return (uint64_t)hi << 32 | lo;
  • He said his previous implementation used rdtsc but had problems and didn't like having to recalibrate. – Steven T. Snyder Oct 28 '11 at 22:33
  • 5
    Those problems are six years out of date and now part of the dustbin of history. You are unlikely to see a modern server without constant TSC. – David Schwartz Oct 28 '11 at 22:34
  • 2
    @David Do you have some sources to back that up? How have the timing issues related to multi-CPU synchronization and clock-throttling power saving features changed in the last few years? – Steven T. Snyder Oct 28 '11 at 22:39
  • 5
    If you check /proc/cpuinfo, you should see 'constant_tsc' on every modern CPU. If the TSCs are not synchronized across cores or are not constant when they should be, that's a bug. (You should report it.) – David Schwartz Oct 28 '11 at 23:12
  • 2
    I agree with @DavidSchwartz : e.g. for my sandy bridge box : i see flags : fpu vme de pse tsc msr pae mce cx8 apic sep mtrr pge mca cmov pat pse36 clflush dts acpi mmx fxsr sse sse2 ss ht tm pbe syscall nx pdpe1gb rdtscp lm constant_tsc arch_perfmon pebs bts rep_good nopl pni monitor ds_cpl vmx smx est tm2 ssse3 cx16 xtpr dca sse4_1 sse4_2 x2apic popcnt lahf_lm ida constant_tsc set. also you may want to refer to download.intel.com/design/processor/manuals/253668.pdf section 16.12.1 "Invariant TSC" – Jay D Jun 7 '12 at 23:25

I ran some benchmarks on my system which is a quad core E5645 Xeon supporting a constant TSC running kernel 3.2.54 and the results were:

clock_gettime(CLOCK_MONOTONIC_RAW)       100ns/call
clock_gettime(CLOCK_MONOTONIC)           25ns/call
clock_gettime(CLOCK_REALTIME)            25ns/call
clock_gettime(CLOCK_PROCESS_CPUTIME_ID)  400ns/call
rdtsc (implementation @DavidSchwarz)     600ns/call

So it looks like on a reasonably modern system the (accepted answer) rdtsc is the worst route to go down.

  • 1
    not sure how exactly you have measured this but I see entirely different results (1e9 times calling each options). rdtsc is significantly faster than [CLOCK_REALTIME] option – Nuray Altin Oct 12 '16 at 20:18
  • On my 2.6.32-431.el6.x86_64 and 3.10.0-693.21.1.el7.x86_64 box, rdtsc is about 80% faster than clock_gettime(). One is i7 and another Xeon. – Hei Mar 26 '18 at 5:47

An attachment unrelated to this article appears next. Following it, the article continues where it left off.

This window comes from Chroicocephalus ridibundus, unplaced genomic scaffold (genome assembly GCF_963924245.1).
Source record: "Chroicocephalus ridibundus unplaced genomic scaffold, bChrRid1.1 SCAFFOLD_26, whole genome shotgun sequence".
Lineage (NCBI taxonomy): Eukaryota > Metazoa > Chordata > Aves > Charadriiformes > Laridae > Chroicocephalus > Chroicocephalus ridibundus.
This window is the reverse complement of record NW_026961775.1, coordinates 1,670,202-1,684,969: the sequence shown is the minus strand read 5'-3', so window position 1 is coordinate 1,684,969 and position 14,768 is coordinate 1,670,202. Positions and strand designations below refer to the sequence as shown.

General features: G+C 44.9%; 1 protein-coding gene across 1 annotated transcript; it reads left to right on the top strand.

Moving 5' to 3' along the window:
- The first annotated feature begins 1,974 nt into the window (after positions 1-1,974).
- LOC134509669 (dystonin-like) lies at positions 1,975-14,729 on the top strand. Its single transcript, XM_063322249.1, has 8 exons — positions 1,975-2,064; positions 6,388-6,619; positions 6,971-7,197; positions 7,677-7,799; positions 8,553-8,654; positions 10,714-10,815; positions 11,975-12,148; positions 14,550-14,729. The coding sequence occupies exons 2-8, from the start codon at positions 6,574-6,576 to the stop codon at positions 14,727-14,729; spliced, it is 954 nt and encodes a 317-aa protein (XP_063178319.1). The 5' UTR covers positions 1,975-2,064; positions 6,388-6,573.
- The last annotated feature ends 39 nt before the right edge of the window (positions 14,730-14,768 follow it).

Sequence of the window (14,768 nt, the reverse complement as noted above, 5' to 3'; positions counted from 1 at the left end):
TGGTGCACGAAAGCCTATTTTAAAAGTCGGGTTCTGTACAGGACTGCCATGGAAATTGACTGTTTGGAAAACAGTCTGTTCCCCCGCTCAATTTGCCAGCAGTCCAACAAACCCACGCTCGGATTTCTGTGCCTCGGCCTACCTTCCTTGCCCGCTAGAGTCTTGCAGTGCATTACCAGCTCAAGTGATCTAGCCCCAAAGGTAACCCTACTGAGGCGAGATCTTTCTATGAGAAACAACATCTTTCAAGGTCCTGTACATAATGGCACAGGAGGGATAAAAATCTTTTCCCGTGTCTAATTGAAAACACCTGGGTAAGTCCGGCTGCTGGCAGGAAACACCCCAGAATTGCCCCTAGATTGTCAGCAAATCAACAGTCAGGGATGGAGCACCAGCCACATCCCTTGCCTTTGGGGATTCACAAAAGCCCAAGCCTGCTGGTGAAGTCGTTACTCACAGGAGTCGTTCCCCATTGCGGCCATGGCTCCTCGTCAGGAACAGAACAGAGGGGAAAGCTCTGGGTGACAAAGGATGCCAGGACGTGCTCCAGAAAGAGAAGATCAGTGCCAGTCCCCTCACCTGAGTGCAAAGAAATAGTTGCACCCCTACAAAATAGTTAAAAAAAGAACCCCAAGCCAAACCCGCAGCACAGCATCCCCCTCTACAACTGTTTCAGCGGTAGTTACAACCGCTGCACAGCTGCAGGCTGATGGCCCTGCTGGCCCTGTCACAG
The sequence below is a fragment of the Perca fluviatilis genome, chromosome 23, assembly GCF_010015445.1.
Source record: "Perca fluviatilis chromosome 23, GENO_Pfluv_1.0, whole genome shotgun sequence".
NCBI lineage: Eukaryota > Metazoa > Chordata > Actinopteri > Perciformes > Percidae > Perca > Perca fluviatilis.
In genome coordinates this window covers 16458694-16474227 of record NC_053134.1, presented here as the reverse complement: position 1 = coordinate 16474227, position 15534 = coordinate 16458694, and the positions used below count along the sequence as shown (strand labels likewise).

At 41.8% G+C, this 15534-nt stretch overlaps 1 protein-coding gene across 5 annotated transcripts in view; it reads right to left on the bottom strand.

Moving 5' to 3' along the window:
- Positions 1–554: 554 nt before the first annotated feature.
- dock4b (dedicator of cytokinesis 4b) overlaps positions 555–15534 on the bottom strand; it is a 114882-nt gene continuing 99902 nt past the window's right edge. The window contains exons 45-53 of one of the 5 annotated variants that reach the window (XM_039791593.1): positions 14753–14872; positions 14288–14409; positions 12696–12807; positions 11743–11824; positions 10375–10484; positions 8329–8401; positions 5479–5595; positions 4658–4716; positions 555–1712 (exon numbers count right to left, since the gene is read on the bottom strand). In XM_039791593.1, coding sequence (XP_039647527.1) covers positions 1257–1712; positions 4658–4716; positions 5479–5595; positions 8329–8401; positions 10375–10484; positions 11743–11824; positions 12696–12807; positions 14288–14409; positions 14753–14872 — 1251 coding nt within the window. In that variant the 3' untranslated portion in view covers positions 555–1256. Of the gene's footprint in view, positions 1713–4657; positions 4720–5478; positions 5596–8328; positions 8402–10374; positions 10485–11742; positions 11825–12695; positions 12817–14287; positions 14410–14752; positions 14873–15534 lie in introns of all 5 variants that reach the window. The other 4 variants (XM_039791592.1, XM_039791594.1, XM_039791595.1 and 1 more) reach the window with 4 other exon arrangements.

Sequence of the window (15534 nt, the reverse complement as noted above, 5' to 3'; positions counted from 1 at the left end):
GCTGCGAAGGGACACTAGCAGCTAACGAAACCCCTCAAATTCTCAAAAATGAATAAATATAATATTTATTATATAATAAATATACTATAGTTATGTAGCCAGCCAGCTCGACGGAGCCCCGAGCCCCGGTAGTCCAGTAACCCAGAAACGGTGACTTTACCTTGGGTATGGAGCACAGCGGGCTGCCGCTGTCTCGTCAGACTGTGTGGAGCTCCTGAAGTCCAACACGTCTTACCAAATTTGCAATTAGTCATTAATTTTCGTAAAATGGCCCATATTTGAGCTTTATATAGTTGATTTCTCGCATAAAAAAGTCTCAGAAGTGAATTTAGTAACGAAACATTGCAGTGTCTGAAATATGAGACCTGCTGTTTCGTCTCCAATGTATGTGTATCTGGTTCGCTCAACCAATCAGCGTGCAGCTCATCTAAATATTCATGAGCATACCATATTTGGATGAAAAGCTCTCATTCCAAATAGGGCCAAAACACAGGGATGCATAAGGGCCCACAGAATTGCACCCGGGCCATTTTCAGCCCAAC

• Something is wrong with the rdtsc option here: it should be around 20 ns per call. The fastest clock_gettime options (the 25 ns ones) are based on rdtsc, plus some extra work to turn the time into wall-clock time so they can't really be faster. – BeeOnRope May 24 '18 at 6:53

I need a high-resolution timer for the embedded profiler in the Linux build of our application. Our profiler measures scopes as small as individual functions, so it needs a timer precision of better than 25 nanoseconds.

Have you considered oprofile or perf? You can use the performance counter hardware on your CPU to get profiling data without adding instrumentation to the code itself. You can see data per-function, or even per-line-of-code. The "only" drawback is that it won't measure wall clock time consumed, it will measure CPU time consumed, so it's not appropriate for all investigations.

  • If I was just profiling on my bench, those would be fine. But I'm trying to fix an embedded instrumented profiler that we've used for a while, and on which many other of our tools depend. – Crashworks Oct 29 '11 at 20:13

Give clockid_t CLOCK_MONOTONIC_RAW a try?

CLOCK_MONOTONIC_RAW (since Linux 2.6.28; Linux-specific) Similar to CLOCK_MONOTONIC, but provides access to a raw hardware-based time that is not subject to NTP adjustments or the incremental adjustments performed by adjtime(3).

From Man7.org

  • 2
    On x86/x86_64 Linux (at least up to 4.15) the call to read the clock is actually slower with CLOCK_MONOTONIC_RAW (because it doesn't use the vDSO and makes a real syscall) in comparison to when CLOCK_MONOTONIC is used. See the results in stackoverflow.com/a/13096917/9109338 for some data. If this matters make sure you check your platform's behaviour! – Anon Feb 15 '18 at 6:40

It's hard to give a globally applicable answer because the hardware and software implementation will vary widely.

However, yes, most modern platforms will have a suitable clock_gettime call that is implemented purely in user-space using the VDSO mechanism, and will in my experience take 20 to 30 nanoseconds to complete (but see Wojciech's comment below about contention).

Internally, this is using rdtsc or rdtscp for the fine-grained portion of the time-keeping, plus adjustments to keep this in sync with wall-clock time (depending on the clock you choose) and a multiplication to convert from whatever units rdtsc has on your platform to nanoseconds.